the amityville horror 1979 on an Indian burial ground

Watch All the ‘Amityville’ Movies in Order

What a wild ride the Amityville flicks are. Long a favorite of horror fans, the series was initially inspired by a purportedly true haunting in a quaint house in New York. And it’s no surprise that this franchise captivated audiences, especially when you consider the appeal of that iconic eye-windowed abode, which looks like it’s perpetually surprised to see you. Some might say it’s just eyeing up the property market. 

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The Amityville story will forever be a part of film history. In addition to spawning a slew of imitators, sequels, and spin-offs, it has also cemented its place in popular culture and become, dare I say, the “OG” of haunted house movies. The films have played their part in setting the bar for the horror genre, pushing the envelope and leaving viewers wondering if that noise they heard was merely the house settling or something more sinister was afoot.

Although the horror genre is constantly developing and expanding, the Amityville home will always hold a special place in the hearts of its many devoted followers. The charmingly eerie, nostalgic terror in the walls of that Amityville house keeps fans coming back. So, if you want to rewatch all Amityville movies, here’s a list of them in order of release. 

The Amityville Horror (1979) 

Irene Dailey Amityville Horror 1979
(Metro-Goldwyn-Mayer)

Set in a stately New York abode with those uniquely alarmed-looking windows, this cinematic endeavor told the ostensibly “true” tale of the Lutz family’s brief and ghostly tenure. The Amityville Horror, bathed in ’70s grit and grime, showcased how a dream house can quickly turn into a nightmare. And let’s remember the ever-classic real estate warning sign: flies.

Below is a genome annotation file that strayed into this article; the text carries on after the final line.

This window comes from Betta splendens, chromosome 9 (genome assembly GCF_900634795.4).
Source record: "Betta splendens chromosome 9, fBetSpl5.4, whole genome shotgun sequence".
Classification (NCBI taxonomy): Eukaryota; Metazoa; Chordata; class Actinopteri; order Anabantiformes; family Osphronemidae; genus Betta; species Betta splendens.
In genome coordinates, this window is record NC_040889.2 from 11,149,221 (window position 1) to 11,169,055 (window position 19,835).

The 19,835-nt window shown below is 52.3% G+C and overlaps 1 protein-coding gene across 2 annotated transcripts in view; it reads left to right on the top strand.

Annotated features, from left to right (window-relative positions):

The film served as a cautionary tale for two things: always have a thorough home inspection and maybe, just maybe, consider the history of a place that’s suspiciously underpriced. Though it wasn’t necessarily groundbreaking in its horror mechanics, it sure gave every creaking floorboard and strange house sound a sinister undertone. 

Amityville II: The Possession (1982) 

Amityville II- The Possession
(Orion Pictures)

Amityville II: The Possession decided to venture down the prequel route because why wait for three movies when you can jump the timeline in just the second? Here, we meet the Montelli family, who, blissfully ignorant of their domicile’s gruesome past, soon find themselves entangled in a web of supernatural horror, familial strife, and psychological decay. 

Directed by Damiano Damiani, the film taps into the age-old theme of possession, both literal and metaphorical. It fuses the sinister undertones of a haunted house narrative with the hair-raising terror of a demonic invasion, as seen through the unsettling transformation of the eldest son, Sonny. 

Amityville 3-D (1983) 

Meg Ryan and Lori Loughlin in Amityville 3-D (1983)
(Orion Pictures)

Nothing says “our franchise needs a boost,” quite like thrusting haunted items directly at the audience in glorious third-dimensional splendor. Riding the early ’80s 3-D wave, the creators clearly thought: “If the Amityville house isn’t scary enough, why not make it pop out of the screen?” Here, we encounter a skeptical journalist who, evidently having missed the memo on the previous occupants’ not-so-pleasant experiences, purchases the infamous home. 

Amityville 3-D provides an array of jump scares, with spectral entities and mischievous apparitions seemingly fond of the element of surprise—and 3-D gimmicks. Despite the added dimension, the narrative depth remained somewhat two-dimensional. But let’s give credit where it’s due: the film bravely ventured where few had gone before, proving that haunted houses, when merged with the right technology, could literally and metaphorically come at you. 

Amityville 4: The Evil Escapes (1989)